Many people turn to nasal sprays and antihistamines to combat seasonal nasal allergies or hay fever, but keeping the home clean to combat allergens, pollen and dust mite debris is just as important in the fight against allergies.
Vacuum often, and with the right filters and bags
One key to minimizing allergens at home is to vacuum at least twice per week. Start by using attachments to clean surfaces up high, working down to the floor. Make sure to vacuum curtains and upholstery as well as hard surfaces, and pay extra attention to entryways and areas around windows.
It’s also important to select vacuum accessories that have been designed specifically to capture allergens. Arm & Hammer Premium Allergen vacuum bags are specially designed of synthetic material to capture even more allergens, dust and pet hair from the home’s surfaces. In addition, the brand’s HEPA filters trap particles 75 times smaller than a human hair, including 99.97 percent of dust mite debris, animal dander, molds and pollen.
Frequently replacing vacuum bags and filters will keep vacuums running smoothly to keep a clean home happening. New bags are needed every one to two months, and filters should be replaced every three to six months. Don’t be fooled by washable filters as they too should be replaced — after one or two washes they may become less effective at capturing dust and allergens.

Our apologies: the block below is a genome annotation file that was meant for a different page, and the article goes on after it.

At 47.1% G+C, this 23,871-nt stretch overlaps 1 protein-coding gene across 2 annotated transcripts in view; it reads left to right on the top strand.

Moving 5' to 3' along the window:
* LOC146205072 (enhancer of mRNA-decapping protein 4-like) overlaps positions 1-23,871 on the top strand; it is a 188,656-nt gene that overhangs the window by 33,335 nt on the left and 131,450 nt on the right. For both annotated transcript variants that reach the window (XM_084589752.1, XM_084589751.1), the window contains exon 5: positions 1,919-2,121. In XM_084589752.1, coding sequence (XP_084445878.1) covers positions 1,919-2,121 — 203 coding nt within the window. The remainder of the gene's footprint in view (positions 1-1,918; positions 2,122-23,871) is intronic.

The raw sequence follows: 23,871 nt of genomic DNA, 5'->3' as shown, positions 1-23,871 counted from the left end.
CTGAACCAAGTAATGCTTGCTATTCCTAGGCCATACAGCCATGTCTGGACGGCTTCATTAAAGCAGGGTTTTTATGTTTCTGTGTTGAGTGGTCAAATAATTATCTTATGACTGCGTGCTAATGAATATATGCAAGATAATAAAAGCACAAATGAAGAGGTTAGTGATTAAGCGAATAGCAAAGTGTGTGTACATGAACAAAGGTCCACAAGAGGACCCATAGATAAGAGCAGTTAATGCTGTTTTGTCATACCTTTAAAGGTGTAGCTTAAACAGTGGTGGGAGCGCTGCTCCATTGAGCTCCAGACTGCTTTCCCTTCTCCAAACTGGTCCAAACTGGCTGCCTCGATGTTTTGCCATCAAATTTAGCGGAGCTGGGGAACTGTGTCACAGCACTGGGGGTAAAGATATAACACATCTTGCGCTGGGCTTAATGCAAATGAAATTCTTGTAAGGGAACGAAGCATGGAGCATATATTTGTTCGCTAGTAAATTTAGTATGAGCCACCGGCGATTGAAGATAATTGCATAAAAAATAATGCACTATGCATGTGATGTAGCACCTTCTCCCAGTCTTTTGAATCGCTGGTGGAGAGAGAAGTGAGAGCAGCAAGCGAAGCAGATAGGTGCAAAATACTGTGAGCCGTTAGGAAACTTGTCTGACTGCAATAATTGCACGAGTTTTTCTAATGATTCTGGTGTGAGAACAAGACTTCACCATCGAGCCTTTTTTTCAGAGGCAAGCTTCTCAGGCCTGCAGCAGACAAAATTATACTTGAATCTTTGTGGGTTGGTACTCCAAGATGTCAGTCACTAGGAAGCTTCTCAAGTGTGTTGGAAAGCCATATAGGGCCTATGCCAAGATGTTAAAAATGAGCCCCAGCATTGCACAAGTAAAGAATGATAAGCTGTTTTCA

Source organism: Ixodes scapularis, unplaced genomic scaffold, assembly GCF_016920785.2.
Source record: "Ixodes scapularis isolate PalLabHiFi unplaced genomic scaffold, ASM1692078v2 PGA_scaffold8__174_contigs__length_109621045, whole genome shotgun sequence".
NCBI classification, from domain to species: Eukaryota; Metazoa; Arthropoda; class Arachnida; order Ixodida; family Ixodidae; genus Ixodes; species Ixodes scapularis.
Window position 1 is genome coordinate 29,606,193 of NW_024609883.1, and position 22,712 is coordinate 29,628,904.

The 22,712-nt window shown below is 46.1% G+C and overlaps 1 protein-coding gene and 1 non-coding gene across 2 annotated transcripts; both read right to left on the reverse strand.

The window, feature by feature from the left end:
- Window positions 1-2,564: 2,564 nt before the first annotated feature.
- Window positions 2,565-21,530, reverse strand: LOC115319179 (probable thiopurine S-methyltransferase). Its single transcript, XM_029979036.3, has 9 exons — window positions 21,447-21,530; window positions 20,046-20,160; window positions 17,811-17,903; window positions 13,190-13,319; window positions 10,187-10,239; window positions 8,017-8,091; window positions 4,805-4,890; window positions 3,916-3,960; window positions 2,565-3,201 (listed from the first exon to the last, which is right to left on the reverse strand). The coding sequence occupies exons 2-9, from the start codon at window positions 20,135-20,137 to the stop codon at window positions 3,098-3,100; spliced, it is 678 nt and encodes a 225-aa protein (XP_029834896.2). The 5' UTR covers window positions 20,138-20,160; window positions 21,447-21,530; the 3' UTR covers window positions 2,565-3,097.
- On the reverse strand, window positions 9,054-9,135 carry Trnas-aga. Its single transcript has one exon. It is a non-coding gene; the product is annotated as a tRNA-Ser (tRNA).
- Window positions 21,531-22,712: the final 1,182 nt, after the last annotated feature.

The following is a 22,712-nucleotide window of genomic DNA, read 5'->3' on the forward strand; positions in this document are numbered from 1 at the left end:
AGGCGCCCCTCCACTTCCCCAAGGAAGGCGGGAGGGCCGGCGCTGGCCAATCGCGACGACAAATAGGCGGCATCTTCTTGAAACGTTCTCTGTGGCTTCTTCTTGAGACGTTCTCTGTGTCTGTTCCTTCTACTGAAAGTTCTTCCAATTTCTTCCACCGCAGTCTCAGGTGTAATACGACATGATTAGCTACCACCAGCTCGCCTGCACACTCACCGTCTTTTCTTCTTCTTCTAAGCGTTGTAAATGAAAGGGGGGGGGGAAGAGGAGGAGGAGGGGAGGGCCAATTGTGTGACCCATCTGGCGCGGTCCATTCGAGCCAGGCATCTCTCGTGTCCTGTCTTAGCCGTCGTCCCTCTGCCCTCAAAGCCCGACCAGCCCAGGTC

Wash bedding with hot water
Vacuuming high and low can help with surfaces, but bedding also should be a focus when attempting to allergen-proof the home. Sheets, blankets and comforters all attract dust mites in even the cleanest environments. Wash bedding once a week in hot water to keep allergens at bay. It’s also smart to consider protective covers for mattresses and pillows to stop dust mites from getting in too deep.
Keep air dry
Too much moisture in the air can help dust mites thrive, and may also lead to mold. Using a dehumidifier, especially in humid climates or summer months, can help control the spread of mold and dust mites.
Minimize indoor plants
While plants can be a great way to build ambiance in the home, some indoor plants can amplify allergy symptoms by releasing spores and other allergens into the air. For those with a green thumb who can’t live without plants at home, make sure to research the plants that are least likely to increase pollen or mold exposure indoors.
Keep the outdoors out
While it is hard to control exposure to pollen and other triggers when outside, those with allergies can avoid bringing pollen into the house with them. Keep shoes and jackets limited to the entryway or mudroom, and shower and wash hair before bedtime to stop the spread of pollen.
There is a range of Arm & Hammer bag and filter styles made to fit nearly all brands and models of vacuum cleaners, sold at Wal-Mart stores and www.walmart.com.